Agribusiness - CGS-CIMB Research 2018-12-05: The Finer Details On Indonesia's Export Levy


Agribusiness - The Finer Details On Indonesia's Export Levy

  • Indonesia issues regulation on its revised export levy rates for palm products.
  • The key difference against earlier proposal is the decision to raise the price thresholds to be in line with the Trade Ministry’s reference price.
  • The move is likely to benefit upstream planters and disadvantage processors

Regulation on revised export levy rates for palm products out

  • Indonesia has revised the export levies on palm oil and its derivative products following a drop in prices, according to a Finance Ministry regulation on the government website.
  • Under the revised ruling, the government will not collect levies from palm exporters when prices are below a threshold of US$570 per tonne, but will charge US$10-25 a tonne once prices are in a range of US$570-619 per tonne. The levy will rise to US$20-50 when prices hit above US$619 per tonne.
  • Under the previous rules for levies, exporters paid US$20-50 per tonne regardless of palm price levels.

How and why the details differ from earlier proposal in late-Nov

  • The details of the new regulation were different from those announced last week. Indonesia's Coordinating Minister for Economic Affairs Darmin Nasution had earlier said the zero levy would be implemented when prices go below US$500 per tonne (vs. US$570 per tonne in the final regulation) and the export levy will revert to US$20-50 per tonne when CPO prices rise above US$549 per tonne (vs. US$619 per tonne in the new regulation).
  • He explained that the difference in price thresholds was due to the adoption of the Trade Ministry's reference price for the regulation.

Monthly reference price will be used to determine the export levy

  • We are slightly surprised by Indonesia's decision to raise the price threshold by US$70 per tonne vs. previous proposal. This is because the government will use the Trade Ministry’s monthly reference price in deciding the monthly levy, according to the regulation. The monthly reference price is set based on palm prices in Indonesia, Malaysia and Rotterdam. We gather that the higher crude palm oil prices in Rotterdam (typically ranges from US$60-70 per tonne premium to spot prices in Malaysia) means the government has to increase the floor price for exports to be imposed with levies.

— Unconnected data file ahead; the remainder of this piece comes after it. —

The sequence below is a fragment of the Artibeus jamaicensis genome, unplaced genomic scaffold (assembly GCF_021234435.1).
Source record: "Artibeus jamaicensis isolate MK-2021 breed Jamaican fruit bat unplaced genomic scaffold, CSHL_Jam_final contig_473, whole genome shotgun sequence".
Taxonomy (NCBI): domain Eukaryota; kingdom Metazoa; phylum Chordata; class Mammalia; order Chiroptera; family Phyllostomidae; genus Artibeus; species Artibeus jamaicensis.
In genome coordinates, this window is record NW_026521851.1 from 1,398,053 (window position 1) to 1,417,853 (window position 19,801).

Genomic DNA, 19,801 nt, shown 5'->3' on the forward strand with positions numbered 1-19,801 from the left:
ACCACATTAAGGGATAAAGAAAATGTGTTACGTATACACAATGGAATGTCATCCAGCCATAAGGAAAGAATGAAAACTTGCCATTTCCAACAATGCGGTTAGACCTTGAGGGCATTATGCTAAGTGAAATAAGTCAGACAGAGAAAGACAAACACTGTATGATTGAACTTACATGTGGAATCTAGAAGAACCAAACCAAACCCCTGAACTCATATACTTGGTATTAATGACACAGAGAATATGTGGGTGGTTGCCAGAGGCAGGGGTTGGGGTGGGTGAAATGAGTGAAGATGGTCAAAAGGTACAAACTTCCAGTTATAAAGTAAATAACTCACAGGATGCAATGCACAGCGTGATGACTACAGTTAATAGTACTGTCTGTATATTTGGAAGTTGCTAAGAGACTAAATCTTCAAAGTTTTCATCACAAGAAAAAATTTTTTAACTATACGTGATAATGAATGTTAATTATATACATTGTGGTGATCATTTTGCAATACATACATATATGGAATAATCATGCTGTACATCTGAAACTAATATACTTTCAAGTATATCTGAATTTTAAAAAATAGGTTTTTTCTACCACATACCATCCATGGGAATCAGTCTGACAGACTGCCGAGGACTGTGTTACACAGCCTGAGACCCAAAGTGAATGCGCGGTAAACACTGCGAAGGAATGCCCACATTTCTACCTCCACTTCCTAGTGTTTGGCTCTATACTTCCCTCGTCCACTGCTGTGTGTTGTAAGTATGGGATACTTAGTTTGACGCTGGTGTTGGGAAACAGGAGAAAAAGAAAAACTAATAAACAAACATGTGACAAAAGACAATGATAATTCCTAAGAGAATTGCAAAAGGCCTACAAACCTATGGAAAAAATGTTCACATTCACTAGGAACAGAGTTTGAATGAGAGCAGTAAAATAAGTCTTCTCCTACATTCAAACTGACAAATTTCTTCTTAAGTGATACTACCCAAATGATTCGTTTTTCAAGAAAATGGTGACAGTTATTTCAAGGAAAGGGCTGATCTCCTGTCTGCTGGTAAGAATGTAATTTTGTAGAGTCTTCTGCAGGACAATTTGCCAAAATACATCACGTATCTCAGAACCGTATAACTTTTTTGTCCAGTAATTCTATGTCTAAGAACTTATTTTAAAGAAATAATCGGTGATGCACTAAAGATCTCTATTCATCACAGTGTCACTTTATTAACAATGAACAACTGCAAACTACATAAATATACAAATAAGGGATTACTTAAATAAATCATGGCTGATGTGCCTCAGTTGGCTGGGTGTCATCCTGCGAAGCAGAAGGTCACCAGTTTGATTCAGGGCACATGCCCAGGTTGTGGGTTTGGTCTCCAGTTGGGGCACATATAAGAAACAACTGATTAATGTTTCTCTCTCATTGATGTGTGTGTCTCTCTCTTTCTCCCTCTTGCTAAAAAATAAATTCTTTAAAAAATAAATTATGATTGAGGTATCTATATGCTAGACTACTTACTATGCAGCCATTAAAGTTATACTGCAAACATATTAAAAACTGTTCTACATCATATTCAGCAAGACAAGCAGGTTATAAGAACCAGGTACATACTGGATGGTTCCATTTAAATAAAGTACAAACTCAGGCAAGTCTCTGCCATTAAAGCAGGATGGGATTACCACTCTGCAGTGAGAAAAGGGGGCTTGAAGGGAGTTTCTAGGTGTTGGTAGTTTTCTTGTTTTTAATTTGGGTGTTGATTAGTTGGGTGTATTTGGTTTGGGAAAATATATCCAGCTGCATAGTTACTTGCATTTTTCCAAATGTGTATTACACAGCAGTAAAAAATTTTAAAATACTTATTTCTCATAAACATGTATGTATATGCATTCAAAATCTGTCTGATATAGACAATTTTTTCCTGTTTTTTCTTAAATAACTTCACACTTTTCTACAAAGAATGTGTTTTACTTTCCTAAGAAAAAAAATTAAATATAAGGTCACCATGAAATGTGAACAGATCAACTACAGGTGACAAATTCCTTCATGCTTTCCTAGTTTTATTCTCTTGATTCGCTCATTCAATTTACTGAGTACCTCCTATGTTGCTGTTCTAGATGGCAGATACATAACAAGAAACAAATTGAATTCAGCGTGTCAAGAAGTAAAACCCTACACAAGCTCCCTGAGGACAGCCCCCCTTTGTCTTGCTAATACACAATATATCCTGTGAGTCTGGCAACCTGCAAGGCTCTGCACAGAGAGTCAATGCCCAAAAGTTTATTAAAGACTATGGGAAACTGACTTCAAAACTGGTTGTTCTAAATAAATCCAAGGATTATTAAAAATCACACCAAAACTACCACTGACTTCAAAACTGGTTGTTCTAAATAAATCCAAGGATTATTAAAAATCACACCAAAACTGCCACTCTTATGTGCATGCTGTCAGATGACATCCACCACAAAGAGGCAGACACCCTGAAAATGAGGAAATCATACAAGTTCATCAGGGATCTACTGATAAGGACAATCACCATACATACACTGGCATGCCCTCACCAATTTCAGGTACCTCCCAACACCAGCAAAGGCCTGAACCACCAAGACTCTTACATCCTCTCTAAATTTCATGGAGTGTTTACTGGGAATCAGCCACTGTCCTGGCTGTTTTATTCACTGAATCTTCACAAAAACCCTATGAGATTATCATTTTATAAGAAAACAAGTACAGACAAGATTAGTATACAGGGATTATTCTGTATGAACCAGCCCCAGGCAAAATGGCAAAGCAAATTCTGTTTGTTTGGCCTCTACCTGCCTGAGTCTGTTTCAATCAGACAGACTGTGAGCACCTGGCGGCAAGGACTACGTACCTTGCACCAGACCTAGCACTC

Potential impact on CPO prices

  • We maintain our view that the removal of export levy will raise the competitiveness of Indonesian palm oil product exporters as they would have saved between US$20-50 per tonne export tax when CPO price is below US$570 per tonne.
  • The bulk of the savings is likely to flow back to the Indonesian farmers via higher domestic CPO prices. However, should there be an acute excess supply of palm oil in the global market, the benefits may be accrued to importers via lower prices. This should help narrow the selling price gap between Indonesian and Malaysian CPO products, which have expanded to RM420 (US$100) per tonne in 3Q18, back to possibly around US$30-50 per tonne over time.

Positive for Indonesian planters at current low CPO price

  • This news is positive for upstream planters with exposure to Indonesia as the revision in export levy rates could help support CPO prices at current levels. However, it will not have significant impact on our FY19F/20F net profit forecast for planters, which assumes CPO price of RM2,400/RM2,500 per tonne (US$641/US$665 per tonne) at the threshold where the export levy remains status quo.
  • This news is negative for Indonesian downstream processors as at lower CPO prices, the revised levy will erode the margin advantage of downstream players, which is currently the price diffe en CPO and processed palm products.
  • Maintain NEUTRAL rating on the sector.

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Ivy NG Lee Fang CFA CGS-CIMB Research | 2018-12-05
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